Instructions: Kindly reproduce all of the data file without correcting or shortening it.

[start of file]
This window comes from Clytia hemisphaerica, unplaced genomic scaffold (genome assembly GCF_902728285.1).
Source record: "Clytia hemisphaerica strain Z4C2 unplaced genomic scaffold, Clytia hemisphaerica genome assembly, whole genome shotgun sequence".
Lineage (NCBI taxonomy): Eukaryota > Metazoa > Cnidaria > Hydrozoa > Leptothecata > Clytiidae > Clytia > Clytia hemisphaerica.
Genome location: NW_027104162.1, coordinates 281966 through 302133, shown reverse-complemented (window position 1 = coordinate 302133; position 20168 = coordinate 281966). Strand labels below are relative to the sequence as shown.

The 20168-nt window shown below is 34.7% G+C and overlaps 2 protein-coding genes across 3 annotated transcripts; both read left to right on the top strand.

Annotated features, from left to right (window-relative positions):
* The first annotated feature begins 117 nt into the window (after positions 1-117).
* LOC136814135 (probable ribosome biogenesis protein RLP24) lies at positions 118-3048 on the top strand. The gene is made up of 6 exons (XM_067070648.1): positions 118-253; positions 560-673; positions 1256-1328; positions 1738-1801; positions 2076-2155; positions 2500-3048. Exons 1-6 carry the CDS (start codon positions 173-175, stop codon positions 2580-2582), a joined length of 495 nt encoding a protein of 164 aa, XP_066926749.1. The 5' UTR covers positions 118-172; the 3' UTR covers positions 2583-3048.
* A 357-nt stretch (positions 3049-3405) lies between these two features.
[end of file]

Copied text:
This window comes from Clytia hemisphaerica, unplaced genomic scaffold (genome assembly GCF_902728285.1).
Source record: "Clytia hemisphaerica strain Z4C2 unplaced genomic scaffold, Clytia hemisphaerica genome assembly, whole genome shotgun sequence".
Lineage (NCBI taxonomy): Eukaryota > Metazoa > Cnidaria > Hydrozoa > Leptothecata > Clytiidae > Clytia > Clytia hemisphaerica.
Genome location: NW_027104162.1, coordinates 281966 through 302133, shown reverse-complemented (window position 1 = coordinate 302133; position 20168 = coordinate 281966). Strand labels below are relative to the sequence as shown.

The 20168-nt window shown below is 34.7% G+C and overlaps 2 protein-coding genes across 3 annotated transcripts; both read left to right on the top strand.

Annotated features, from left to right (window-relative positions):
* The first annotated feature begins 117 nt into the window (after positions 1-117).
* LOC136814135 (probable ribosome biogenesis protein RLP24) lies at positions 118-3048 on the top strand. The gene is made up of 6 exons (XM_067070648.1): positions 118-253; positions 560-673; positions 1256-1328; positions 1738-1801; positions 2076-2155; positions 2500-3048. Exons 1-6 carry the CDS (start codon positions 173-175, stop codon positions 2580-2582), a joined length of 495 nt encoding a protein of 164 aa, XP_066926749.1. The 5' UTR covers positions 118-172; the 3' UTR covers positions 2583-3048.
* A 357-nt stretch (positions 3049-3405) lies between these two features.